That evening we headed back out to the southern portion of the ranch to watch the bedding areas in hopes to have some elk move out to feed. We received a radio call that the Wisconsin hunters were on a spike bull and were making a move so we found high ground and watched it unfold from about two miles away. Day one ended with 5 bull elk on the ground.
No harvests were made by any hunters in camp.
Today started the same way, except a large storm moved in overnight. Snow and ice coated the ground and the temps were in the high teens. My dad and I split up with different guides and a Wisconsin hunter came with each of us as an extra set of eyes. We worked our way through the roads on the ranch and were in the middle of a blizzard. Moving over a hillside, we spotted a herd of elk through the snow, so we got out of the truck and got into position. I picked out a solid 3x4 bull at the top of the herd and settled my crosshairs. I clicked off my safety and took a deep breath. Taking up slack on the trigger, which felt like it was a mile long at this point, my Remington finally lunges back into my shoulder.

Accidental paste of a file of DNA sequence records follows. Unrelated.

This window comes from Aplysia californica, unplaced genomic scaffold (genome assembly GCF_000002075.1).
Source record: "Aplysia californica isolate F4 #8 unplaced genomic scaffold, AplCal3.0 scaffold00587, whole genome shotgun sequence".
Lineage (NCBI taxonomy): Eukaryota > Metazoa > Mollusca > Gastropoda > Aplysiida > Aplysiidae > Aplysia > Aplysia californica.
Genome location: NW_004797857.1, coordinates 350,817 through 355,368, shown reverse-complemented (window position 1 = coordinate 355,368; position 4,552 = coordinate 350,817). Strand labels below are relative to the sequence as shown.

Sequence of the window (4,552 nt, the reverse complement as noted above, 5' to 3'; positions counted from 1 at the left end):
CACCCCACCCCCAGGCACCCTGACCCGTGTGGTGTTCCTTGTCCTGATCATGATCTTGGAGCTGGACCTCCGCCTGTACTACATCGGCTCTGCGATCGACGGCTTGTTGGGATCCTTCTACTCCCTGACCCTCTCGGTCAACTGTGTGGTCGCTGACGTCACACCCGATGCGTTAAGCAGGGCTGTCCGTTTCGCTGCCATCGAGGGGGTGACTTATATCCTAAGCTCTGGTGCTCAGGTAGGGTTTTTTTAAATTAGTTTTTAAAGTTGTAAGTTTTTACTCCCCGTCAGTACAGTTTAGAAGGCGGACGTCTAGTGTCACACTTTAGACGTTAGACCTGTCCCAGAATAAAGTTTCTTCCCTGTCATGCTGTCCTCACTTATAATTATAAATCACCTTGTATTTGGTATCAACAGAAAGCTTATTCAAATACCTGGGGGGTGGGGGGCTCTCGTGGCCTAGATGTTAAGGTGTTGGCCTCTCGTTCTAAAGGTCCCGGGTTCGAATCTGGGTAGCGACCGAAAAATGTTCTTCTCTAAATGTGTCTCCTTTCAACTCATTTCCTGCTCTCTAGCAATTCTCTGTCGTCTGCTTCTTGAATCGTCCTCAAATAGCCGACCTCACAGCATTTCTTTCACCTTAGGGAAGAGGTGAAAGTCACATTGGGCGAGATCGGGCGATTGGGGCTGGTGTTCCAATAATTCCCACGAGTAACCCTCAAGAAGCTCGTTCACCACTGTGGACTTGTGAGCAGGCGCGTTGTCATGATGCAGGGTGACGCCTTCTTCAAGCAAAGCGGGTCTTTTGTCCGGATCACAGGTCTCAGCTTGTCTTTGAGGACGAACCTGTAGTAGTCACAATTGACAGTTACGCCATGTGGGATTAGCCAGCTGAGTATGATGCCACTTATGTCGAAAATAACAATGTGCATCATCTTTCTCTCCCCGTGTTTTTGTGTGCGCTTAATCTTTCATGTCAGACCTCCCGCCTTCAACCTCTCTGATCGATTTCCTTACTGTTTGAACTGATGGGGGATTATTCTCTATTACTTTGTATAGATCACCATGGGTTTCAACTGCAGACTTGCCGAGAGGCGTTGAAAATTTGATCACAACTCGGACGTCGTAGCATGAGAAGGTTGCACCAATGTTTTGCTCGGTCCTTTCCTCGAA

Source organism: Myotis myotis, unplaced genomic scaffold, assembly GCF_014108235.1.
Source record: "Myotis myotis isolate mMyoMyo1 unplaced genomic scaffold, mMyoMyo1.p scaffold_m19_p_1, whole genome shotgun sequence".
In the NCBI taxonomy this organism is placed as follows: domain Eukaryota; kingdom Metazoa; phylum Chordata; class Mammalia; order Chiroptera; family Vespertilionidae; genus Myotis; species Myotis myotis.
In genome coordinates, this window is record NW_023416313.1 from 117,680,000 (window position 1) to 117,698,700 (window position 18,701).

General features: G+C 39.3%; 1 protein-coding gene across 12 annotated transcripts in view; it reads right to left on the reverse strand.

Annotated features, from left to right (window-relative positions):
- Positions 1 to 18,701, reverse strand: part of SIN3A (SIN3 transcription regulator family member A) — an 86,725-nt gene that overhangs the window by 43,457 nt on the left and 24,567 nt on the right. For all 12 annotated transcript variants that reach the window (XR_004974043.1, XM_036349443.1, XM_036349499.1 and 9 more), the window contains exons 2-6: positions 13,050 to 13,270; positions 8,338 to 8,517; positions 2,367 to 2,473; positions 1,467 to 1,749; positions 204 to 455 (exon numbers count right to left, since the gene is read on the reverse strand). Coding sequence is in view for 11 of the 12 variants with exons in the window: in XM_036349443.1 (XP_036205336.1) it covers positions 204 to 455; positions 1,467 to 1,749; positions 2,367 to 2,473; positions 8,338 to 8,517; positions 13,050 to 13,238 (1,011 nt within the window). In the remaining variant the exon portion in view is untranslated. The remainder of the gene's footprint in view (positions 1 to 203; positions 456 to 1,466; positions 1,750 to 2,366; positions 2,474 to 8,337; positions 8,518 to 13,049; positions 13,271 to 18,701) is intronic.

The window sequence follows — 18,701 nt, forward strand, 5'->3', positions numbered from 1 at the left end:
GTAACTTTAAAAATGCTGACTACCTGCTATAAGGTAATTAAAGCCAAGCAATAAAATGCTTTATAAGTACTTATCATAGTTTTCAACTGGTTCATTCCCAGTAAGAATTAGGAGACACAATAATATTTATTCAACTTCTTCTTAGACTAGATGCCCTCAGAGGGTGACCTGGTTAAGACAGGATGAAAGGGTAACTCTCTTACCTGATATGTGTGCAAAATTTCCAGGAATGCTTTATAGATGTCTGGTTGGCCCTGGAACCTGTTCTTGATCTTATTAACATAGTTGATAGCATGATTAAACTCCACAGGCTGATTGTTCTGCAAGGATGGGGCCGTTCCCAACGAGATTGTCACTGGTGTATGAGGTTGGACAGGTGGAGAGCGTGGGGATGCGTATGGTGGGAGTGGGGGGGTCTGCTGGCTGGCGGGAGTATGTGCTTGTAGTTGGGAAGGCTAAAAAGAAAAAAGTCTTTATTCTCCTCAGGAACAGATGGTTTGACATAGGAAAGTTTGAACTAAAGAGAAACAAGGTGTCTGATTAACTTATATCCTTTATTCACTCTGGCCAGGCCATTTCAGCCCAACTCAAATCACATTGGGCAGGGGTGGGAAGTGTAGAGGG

I reloaded, but by this point the herd was running at full speed in the opposite direction. We went to where the bull was standing and found no blood, so we moved on. We decided to take a break from our hunt the remainder of the day, so we went with some of the guys from Illinois to help them fill antelope tags. Two speed goats hit the deck that evening.
Today I’ve got to make it happen. Tomorrow is the last day to hunt the ranch so they can let it sit for a few days before the next group comes in. The morning hunt was uneventful, saw a few elk but they were way too far off to make a move on, so we headed back to the ranch and gathered our thoughts for the evening hunt. We ventured back out around 1600, and headed to the south end of the ranch and watched the bedding areas. Another guide and hunter were helping us spot from the west side of the ranch. Around 1800, the radio crackled and we heard the words we’ve been waiting to hear: “There are two bulls moving your way from the back side of the mountain right in front of you. If you can get to the duck pond, you should be able to make a move on them.”